Tway in front at Greater Hickory Classic
CONOVER, N.C. (AP)
Bob Tway decided to try the Champions Tour because he still enjoyed playing competitive golf. What disappeared in the shift from the PGA Tour was the intense pressure to win.
Two years later, the 1986 PGA Championship winner is about to test his new, relaxed persona.
Tway, the overnight leader, fired a 5-under 67 Saturday to move to 14 under and maintain a one-shot lead over Tommy Armour III in the Greater Hickory Classic. One more low round on a hot, humid weekend at Rock Barn and Tway could capture his first victory on the 50-and-over circuit.
''Of course, you should be a little nervous. That's why you do it,'' the 52-year-old Tway said. ''But I may not be quite the same as I was on the other tour. I'd still like to win tournaments, no doubt after that.''
He'll have plenty of competition.
Armour's recent resurgence continued with four birdies over the final six holes for a 67. James Mason, looking to become the 12th Monday qualifier to win on the circuit, shot 65 and was two shots back along with Chip Beck (65), Mark Wiebe (68) and Mark O'Meara (67).
Nick Price, who overcame a double-bogey, Jeff Sluman and Mike Goodes sat three strokes behind and 29 golfers were within six shots of the lead.
''The guys are lighting it up,'' said O'Meara, playing the event for the first time.
The intense heat - the temperature soared into the 90s Saturday - has tamed Rock Barn. Tway acknowledged how the course's grounds crew has had to ''baby the greens'' with water while the fairways remained firm. That's allowed golfers to target the flagstick on nearly every hole, with balls usually stopping on impact.
Tom Kite was the first to show just how low you could go. He had three eagles in five holes and posted a 28 before making the turn. Thoughts of a possible 59 faded with a bogey on his 10th hole and he sat six shots back.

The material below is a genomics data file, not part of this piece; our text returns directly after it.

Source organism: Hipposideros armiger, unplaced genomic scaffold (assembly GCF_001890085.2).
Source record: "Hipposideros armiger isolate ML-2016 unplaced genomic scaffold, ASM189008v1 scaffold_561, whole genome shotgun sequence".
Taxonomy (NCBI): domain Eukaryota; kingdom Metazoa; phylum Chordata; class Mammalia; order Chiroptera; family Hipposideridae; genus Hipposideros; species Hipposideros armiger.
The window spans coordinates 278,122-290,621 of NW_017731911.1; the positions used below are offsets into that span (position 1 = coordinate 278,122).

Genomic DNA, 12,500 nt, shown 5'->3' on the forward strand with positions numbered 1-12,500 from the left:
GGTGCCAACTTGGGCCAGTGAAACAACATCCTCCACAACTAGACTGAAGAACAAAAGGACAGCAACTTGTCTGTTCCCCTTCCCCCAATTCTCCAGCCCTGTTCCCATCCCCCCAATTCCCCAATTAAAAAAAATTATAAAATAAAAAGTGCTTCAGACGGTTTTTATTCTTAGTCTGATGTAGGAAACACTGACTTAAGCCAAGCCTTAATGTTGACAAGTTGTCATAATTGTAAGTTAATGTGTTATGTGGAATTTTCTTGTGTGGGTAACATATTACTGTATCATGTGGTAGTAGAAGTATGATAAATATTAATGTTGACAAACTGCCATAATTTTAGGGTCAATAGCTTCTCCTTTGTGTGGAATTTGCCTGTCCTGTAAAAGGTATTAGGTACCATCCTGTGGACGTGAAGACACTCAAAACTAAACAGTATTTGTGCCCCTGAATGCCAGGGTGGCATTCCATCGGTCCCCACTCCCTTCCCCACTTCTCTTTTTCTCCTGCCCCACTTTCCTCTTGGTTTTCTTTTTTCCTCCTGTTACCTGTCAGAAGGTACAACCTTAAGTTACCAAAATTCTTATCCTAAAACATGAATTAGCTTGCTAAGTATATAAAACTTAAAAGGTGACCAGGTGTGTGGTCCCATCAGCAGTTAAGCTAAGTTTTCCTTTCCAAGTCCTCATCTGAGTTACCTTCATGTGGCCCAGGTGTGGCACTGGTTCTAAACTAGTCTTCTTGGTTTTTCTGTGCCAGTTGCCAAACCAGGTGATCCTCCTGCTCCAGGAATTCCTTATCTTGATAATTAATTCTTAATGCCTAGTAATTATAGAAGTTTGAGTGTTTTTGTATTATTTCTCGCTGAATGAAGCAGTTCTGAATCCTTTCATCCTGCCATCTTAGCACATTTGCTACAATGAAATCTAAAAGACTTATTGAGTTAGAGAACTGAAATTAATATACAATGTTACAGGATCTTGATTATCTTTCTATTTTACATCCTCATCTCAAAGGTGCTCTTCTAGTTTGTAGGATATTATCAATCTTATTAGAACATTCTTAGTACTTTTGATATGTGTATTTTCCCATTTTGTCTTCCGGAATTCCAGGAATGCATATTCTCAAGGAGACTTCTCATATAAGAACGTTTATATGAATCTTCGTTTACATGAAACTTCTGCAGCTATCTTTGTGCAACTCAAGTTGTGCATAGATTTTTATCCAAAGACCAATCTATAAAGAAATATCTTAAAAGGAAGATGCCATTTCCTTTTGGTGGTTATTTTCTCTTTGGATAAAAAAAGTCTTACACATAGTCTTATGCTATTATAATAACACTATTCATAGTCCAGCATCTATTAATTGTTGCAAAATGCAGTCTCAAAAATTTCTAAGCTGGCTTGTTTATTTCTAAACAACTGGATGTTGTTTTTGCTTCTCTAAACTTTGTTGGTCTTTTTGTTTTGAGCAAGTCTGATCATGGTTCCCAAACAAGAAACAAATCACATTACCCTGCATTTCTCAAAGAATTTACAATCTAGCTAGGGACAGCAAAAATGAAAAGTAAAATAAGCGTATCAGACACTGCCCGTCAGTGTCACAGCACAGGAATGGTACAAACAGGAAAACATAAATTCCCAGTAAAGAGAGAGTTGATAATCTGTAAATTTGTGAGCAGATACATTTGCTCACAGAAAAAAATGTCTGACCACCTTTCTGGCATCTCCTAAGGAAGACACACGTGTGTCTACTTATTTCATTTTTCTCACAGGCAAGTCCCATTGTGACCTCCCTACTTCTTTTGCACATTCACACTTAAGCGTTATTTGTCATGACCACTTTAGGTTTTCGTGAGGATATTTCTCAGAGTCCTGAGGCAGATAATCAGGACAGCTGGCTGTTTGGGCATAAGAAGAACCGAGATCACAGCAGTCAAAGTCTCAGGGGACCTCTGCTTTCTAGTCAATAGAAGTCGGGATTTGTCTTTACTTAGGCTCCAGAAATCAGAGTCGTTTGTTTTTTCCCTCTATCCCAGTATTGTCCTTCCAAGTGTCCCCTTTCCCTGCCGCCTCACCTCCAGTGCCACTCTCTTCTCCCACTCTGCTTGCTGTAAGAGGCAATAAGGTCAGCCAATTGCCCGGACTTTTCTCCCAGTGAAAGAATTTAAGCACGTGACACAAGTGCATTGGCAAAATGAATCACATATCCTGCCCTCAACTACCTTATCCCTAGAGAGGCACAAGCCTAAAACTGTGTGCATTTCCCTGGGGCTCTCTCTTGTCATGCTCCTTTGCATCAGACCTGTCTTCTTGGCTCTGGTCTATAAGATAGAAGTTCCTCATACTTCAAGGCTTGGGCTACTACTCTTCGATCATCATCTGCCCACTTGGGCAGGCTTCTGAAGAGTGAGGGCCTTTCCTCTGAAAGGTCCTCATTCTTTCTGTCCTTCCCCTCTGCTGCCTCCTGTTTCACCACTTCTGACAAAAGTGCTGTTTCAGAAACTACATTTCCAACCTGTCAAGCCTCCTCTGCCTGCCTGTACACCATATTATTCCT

After needing only 23 putts in a round of 63 on Friday, Tway wasn't so hot with the putter a day later, where making par felt almost like you were going backward. He still managed seven birdies, including on 18 for the second straight day.
''It's a birdie-fest,'' Tway said. ''You've got to just keep going.''
That's been Mason's attitude all year.
The Georgia native, whose lone victory came as a qualifier in his first season on the 50-and-over tour in 2002, lost his full-time playing privileges heading into the year. Then he turned 60 in January and started wondering about his future.
''I said as soon as I go downhill with my playing ability then I'll certainly give it up,'' Mason said. ''I made a commitment this year that I was going to go to every qualifier I could go to and then evaluate it after the year.''
Mason had been 0 for 5 in Monday qualifiers, including failing to make the field last week in Iowa, yet was encouraged by his play in a few mini-tour events. It all came together when he fired a 62 on Monday that included an ace.
''I'm just delighted to be here,'' Mason said. ''Once I got into the tournament I felt fairly at ease.''
That showed in a bogey-free 67 on Friday. Then he heated up on the back nine Saturday in a round that included just 22 putts.
Mason holed out from the fairway for eagle on the par-5 14th to take the lead at 11 under. He gained another stroke with a birdie on 17, and suddenly Mason had earned a spot in the final threesome Sunday.
''I'm just going to try to go out there and not choke, I guess,'' he said.
Tway won eight times on the PGA Tour - the last in 2003 at the Canadian Open. But he isn't sure how he'll react entering the final day with the lead.
''It's hard to tell,'' he said. ''Relaxation is always a huge key to anything. I guess in what they call our second chance or whatever, the main thing is to just enjoy the process.''